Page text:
Fables — Page 171

The Chicken And The Peacock

Jana, Thailand

Moral of my fable: Be humble.

My Fable: Once upon a time there was a beautiful peacock and a drab chicken that lived in the kind and humble prince’s garden. The peacock teased the chicken saying, “I am bright and beautiful. You are ugly with no color but brown and white”. Alas the peacock was right he was bright and beautiful and the chicken drab and brown.

Then, one day a fox came creeping slowly into the prince’s garden he saw the peacock but not the chicken because it was drab he could not see it as well. He pounced and nearly got the peacock but just scratched it. He was about to try again when the prince came to check on a sick bird. He saw the fox and chased it away.

Never again did the peacock tease the chicken, for he realized that the things that make you you have reasons that can work to your advantage.

The Thanksgiving Turkey

Caden H., 12, U.S.A.

Moral of my fable: Don’t be prideful or filled with yourself, because you won’t be aware of your surroundings.

My Fable: A sly, sneaky, and hungry fox was trying to get a Thanksgiving turkey for his family. His little pup, Jake, asked, “Daddy, are you sure we’ll have a turkey?” He replied, “Yes son, I’m sure.” So the fox left his den to search for a nice, fat, delicious turkey. The fox searched in meadows, fields, and forests, but still couldn’t find a turkey. It started to get dark, and the fox began to worry that Thanksgiving dinner would be ruined.

Just as he was considering giving up, he spotted one. There, down by the creek, stood a perfect scrumptious turkey. Slowly, sneakily, and stealthily, the fox crept up to the turkey. Thinking to himself he said, “Yes! I’ve finally found a turkey for my family.” The turkey didn’t see the fox, for he was bragging and boasting to three other turkeys about how wonderful and delightful his feathers looked. The fox was thinking about how good his turkey would smell. He crept closer and closer waiting for the perfect chance to pounce. Suddenly he jumped to grab the turkey by his jaws and killed the fat, lazy, turkey. The other three turkeys quickly fled and ran for their lives.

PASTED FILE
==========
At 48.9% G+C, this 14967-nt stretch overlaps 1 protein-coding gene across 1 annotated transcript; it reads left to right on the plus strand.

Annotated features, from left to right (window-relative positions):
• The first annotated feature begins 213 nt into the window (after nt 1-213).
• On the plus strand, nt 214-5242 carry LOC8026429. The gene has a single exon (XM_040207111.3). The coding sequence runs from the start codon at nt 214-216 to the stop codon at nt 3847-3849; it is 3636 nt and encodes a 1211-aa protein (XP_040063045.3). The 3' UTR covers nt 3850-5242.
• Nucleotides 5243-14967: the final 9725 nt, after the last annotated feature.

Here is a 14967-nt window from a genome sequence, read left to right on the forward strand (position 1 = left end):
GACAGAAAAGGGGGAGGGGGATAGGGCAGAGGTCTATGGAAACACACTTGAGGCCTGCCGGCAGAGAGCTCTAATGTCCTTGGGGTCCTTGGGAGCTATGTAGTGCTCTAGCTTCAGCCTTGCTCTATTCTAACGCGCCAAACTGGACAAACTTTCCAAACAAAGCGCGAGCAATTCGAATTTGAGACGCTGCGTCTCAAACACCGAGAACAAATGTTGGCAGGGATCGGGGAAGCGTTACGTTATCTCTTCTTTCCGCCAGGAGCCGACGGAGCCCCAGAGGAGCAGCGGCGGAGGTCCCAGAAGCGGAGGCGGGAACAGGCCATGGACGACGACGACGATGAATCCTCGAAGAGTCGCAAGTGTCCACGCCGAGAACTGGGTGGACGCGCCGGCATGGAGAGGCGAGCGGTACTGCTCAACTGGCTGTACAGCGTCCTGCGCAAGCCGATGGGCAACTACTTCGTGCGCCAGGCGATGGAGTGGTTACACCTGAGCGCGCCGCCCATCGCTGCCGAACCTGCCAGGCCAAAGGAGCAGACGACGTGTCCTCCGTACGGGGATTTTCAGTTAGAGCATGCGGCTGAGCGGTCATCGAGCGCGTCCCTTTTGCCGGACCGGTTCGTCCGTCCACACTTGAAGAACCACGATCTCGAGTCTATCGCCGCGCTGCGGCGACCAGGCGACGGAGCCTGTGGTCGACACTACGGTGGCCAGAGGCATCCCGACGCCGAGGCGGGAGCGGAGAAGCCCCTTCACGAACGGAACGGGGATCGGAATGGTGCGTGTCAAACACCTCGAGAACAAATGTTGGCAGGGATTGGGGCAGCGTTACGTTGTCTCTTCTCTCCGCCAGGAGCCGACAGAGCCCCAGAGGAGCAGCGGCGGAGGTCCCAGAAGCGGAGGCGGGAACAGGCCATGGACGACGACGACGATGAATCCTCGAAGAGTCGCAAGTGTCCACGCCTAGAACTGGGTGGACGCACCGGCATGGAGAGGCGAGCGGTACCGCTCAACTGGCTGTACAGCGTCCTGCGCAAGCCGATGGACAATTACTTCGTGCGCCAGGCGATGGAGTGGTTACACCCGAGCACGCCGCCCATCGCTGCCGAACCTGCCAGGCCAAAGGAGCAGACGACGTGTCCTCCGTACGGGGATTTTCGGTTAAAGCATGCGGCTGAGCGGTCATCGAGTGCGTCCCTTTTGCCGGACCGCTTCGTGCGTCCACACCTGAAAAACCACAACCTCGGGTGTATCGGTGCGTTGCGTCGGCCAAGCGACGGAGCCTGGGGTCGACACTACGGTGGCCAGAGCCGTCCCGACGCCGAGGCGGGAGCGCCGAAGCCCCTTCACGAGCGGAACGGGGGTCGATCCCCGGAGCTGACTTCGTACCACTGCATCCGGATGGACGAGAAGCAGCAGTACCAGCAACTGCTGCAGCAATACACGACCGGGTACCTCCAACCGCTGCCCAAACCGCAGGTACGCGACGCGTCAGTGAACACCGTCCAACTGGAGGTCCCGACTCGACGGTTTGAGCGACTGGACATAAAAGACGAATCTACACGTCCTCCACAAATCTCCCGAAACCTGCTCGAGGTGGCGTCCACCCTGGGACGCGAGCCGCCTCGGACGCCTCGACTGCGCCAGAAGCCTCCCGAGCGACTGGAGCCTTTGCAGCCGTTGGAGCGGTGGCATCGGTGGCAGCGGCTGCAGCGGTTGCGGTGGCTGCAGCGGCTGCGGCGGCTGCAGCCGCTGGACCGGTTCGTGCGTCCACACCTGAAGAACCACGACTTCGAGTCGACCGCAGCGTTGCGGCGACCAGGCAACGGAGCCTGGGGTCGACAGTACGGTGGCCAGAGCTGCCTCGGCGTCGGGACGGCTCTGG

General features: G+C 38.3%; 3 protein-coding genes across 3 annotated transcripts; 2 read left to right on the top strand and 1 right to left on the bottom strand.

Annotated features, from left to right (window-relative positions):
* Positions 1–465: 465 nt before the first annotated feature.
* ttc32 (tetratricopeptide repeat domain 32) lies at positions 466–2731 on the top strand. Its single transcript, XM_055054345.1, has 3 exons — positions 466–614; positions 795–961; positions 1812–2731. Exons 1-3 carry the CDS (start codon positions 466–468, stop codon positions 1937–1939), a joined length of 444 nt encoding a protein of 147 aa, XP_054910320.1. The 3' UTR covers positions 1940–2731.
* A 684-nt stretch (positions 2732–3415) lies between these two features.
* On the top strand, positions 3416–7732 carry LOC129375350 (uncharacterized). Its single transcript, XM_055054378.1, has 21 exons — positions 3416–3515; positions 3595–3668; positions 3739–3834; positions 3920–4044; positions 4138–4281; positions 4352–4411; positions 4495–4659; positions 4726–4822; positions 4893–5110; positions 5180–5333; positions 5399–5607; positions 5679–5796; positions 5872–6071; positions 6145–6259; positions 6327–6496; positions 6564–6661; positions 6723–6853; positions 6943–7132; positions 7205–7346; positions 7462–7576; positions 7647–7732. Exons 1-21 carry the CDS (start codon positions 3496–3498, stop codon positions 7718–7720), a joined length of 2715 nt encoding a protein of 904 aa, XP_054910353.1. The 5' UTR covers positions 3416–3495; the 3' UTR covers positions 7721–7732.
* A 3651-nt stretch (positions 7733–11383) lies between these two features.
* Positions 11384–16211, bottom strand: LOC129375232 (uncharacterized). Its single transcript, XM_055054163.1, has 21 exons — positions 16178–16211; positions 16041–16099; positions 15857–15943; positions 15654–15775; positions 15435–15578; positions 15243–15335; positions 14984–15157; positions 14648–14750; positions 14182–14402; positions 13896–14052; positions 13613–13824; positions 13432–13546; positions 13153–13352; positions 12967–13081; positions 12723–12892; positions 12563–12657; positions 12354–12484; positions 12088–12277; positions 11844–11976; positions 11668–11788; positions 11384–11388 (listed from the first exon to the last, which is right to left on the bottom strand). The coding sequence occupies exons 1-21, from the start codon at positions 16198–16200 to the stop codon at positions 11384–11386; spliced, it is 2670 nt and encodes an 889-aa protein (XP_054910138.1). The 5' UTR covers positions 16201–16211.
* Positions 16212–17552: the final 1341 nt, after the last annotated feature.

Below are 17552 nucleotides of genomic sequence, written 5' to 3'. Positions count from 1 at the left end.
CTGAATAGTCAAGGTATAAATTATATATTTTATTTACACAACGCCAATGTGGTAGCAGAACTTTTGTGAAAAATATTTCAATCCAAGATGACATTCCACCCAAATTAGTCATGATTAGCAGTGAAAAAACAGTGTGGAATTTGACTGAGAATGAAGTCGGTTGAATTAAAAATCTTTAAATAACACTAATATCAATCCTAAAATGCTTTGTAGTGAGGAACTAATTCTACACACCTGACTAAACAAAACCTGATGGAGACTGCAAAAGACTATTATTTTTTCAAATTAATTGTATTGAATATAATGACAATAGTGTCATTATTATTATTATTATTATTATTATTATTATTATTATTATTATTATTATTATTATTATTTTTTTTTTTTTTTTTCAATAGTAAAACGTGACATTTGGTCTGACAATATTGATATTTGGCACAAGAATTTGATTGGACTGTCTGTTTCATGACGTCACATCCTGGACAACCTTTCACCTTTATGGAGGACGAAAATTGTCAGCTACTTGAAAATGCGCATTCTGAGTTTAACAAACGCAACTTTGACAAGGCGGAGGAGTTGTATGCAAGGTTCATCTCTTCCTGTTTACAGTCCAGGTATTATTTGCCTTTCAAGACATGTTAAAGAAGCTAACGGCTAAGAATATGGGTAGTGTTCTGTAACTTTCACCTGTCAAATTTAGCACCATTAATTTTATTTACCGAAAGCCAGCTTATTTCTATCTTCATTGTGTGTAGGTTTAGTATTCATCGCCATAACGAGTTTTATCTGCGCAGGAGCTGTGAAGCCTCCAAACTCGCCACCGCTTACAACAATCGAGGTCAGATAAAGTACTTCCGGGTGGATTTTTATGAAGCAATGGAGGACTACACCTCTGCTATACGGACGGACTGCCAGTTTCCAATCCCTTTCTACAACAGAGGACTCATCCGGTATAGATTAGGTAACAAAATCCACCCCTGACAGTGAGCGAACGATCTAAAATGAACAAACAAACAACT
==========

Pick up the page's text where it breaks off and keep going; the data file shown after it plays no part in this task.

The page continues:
Filled with excitement, the fox trotted home with the turkey held by its jaws. When he arrived home, his family was ecstatic. Little Jake said, “I knew you could do it daddy”. And he gave his dad a great big hug.

The Race

Luke E., 9, USA

Moral of my fable:  Pride goes before destruction.

My Fable: There once was an eagle named Edmund, who was so proud no one liked him, especially Levi. Levi was a shy lizard who always hid under rocks, and rarely came out. When he did, it was only to find food.

One day, Edmund was flying around the mountain looking for someone to have a race with. Meanwhile, far below, Levi was looking for food. Edmund saw Levi and flew down and said, “Levi I challenge you to a race! Look at your tiny legs. I can fly! I have big wings. I would be able to fly to the finish line before you could get half way.”

“I will race you tomorrow,” said Levi.

The next day, it was very stormy. The wind was howling and the leaves were coming off the trees. Because of his pride, Edmund still wanted to race. Everyone else was sheltered in their homes watching the race on their TVs. The race started, “And they’re off!” the announcer said. Edmund was having trouble, because the wind was pushing him back. Then a really strong gust of wind blew Edmund back to the starting line. Levi won the race because he was low to the ground and the wind did not affect him.